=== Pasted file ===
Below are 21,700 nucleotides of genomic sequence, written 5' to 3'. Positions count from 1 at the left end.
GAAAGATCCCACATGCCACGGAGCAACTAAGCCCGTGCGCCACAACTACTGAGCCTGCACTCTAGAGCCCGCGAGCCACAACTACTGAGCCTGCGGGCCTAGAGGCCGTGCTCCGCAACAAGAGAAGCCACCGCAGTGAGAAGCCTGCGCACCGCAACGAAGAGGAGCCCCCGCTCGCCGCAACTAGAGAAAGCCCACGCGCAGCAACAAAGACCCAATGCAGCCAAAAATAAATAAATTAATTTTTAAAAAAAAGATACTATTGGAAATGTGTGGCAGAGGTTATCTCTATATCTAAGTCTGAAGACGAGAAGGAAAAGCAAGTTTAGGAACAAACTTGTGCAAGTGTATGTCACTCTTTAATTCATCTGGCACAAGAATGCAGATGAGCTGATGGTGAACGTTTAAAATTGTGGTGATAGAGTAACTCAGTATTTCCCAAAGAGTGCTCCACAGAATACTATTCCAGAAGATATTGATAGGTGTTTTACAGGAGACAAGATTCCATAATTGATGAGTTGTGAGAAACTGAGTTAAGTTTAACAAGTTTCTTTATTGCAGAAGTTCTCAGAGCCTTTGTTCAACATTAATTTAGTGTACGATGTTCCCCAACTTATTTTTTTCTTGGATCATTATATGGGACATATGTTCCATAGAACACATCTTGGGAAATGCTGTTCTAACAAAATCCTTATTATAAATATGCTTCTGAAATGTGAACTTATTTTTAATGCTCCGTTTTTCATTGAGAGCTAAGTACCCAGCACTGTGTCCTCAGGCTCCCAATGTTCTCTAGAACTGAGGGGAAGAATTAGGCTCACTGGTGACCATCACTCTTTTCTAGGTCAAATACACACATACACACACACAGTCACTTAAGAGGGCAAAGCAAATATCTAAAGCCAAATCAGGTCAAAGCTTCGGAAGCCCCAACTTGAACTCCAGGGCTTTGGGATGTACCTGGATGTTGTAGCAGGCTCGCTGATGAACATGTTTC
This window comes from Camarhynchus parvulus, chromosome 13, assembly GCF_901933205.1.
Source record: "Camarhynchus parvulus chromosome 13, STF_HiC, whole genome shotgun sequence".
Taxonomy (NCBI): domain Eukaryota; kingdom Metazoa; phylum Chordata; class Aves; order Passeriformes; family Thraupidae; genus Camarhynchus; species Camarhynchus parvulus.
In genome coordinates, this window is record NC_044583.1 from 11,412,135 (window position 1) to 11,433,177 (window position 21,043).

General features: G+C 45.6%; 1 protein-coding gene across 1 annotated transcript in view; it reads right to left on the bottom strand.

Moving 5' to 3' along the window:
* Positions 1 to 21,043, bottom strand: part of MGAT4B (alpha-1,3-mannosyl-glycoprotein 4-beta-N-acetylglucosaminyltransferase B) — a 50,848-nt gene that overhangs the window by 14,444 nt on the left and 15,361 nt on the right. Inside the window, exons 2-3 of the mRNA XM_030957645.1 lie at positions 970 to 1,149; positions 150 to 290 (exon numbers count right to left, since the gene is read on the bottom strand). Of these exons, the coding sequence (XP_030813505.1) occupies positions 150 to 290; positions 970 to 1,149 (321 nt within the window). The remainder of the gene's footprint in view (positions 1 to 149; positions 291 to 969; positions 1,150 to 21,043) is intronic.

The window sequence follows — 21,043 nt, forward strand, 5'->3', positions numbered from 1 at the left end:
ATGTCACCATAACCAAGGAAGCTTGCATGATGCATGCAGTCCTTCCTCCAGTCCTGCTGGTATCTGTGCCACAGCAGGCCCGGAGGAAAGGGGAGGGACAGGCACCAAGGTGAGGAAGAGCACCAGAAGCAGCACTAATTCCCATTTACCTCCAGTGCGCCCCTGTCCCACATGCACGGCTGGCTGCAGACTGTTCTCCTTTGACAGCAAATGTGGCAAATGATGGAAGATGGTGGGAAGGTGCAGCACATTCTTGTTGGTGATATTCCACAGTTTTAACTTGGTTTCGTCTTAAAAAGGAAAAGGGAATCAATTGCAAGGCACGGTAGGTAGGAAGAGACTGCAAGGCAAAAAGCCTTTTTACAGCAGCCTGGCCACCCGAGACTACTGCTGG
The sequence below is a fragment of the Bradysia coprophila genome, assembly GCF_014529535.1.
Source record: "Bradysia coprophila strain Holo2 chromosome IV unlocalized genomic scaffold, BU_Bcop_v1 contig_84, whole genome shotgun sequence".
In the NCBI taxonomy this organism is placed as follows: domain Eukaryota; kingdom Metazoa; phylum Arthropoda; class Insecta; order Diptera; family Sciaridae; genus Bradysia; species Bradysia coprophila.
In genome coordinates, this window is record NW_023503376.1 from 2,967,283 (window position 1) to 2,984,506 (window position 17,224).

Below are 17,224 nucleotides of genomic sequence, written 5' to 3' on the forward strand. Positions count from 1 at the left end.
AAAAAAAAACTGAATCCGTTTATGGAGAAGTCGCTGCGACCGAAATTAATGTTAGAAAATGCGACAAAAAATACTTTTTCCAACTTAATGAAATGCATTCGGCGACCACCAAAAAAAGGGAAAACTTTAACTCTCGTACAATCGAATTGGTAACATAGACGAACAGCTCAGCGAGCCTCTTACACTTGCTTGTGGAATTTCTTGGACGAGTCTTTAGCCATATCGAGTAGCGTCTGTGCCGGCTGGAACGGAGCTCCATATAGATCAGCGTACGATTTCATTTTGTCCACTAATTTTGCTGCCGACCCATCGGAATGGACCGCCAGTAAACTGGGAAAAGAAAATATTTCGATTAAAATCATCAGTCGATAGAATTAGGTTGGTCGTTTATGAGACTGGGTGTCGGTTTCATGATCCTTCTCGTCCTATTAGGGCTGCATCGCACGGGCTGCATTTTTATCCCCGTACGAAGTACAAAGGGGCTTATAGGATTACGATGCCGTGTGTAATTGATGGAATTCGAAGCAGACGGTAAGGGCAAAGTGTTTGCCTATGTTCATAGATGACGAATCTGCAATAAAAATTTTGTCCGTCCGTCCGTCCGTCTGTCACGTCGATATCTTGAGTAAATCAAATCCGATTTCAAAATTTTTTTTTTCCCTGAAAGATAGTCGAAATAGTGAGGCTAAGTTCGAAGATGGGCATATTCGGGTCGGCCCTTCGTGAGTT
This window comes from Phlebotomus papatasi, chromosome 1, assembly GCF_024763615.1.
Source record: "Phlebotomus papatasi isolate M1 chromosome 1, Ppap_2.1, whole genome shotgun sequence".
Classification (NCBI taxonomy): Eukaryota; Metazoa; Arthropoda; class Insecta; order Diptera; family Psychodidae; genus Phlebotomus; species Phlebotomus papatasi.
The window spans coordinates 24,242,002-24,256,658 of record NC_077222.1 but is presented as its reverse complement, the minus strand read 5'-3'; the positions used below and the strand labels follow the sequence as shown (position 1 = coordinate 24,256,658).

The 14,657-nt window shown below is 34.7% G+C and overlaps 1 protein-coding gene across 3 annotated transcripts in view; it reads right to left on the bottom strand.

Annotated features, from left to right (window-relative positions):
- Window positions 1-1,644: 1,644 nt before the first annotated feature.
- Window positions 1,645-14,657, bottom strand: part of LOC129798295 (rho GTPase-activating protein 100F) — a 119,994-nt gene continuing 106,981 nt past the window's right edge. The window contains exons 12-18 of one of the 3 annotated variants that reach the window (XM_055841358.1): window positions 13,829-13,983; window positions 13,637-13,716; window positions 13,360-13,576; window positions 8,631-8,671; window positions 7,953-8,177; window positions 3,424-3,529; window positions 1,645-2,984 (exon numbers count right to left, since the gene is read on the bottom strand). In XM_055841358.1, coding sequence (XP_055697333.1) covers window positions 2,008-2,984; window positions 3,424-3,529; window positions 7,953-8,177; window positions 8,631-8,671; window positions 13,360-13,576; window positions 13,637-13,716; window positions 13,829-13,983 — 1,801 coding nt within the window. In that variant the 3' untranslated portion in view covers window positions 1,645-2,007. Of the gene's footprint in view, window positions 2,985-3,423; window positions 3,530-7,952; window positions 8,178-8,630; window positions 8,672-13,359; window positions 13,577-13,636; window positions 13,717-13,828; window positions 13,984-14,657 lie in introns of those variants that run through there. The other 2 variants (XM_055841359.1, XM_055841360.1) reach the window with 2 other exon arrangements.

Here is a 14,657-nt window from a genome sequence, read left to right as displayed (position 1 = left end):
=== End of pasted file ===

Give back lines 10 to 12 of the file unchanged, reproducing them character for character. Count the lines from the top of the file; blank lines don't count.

The window sequence follows — 21,043 nt, forward strand, 5'->3', positions numbered from 1 at the left end:
ATGTCACCATAACCAAGGAAGCTTGCATGATGCATGCAGTCCTTCCTCCAGTCCTGCTGGTATCTGTGCCACAGCAGGCCCGGAGGAAAGGGGAGGGACAGGCACCAAGGTGAGGAAGAGCACCAGAAGCAGCACTAATTCCCATTTACCTCCAGTGCGCCCCTGTCCCACATGCACGGCTGGCTGCAGACTGTTCTCCTTTGACAGCAAATGTGGCAAATGATGGAAGATGGTGGGAAGGTGCAGCACATTCTTGTTGGTGATATTCCACAGTTTTAACTTGGTTTCGTCTTAAAAAGGAAAAGGGAATCAATTGCAAGGCACGGTAGGTAGGAAGAGACTGCAAGGCAAAAAGCCTTTTTACAGCAGCCTGGCCACCCGAGACTACTGCTGG
The sequence below is a fragment of the Bradysia coprophila genome, assembly GCF_014529535.1.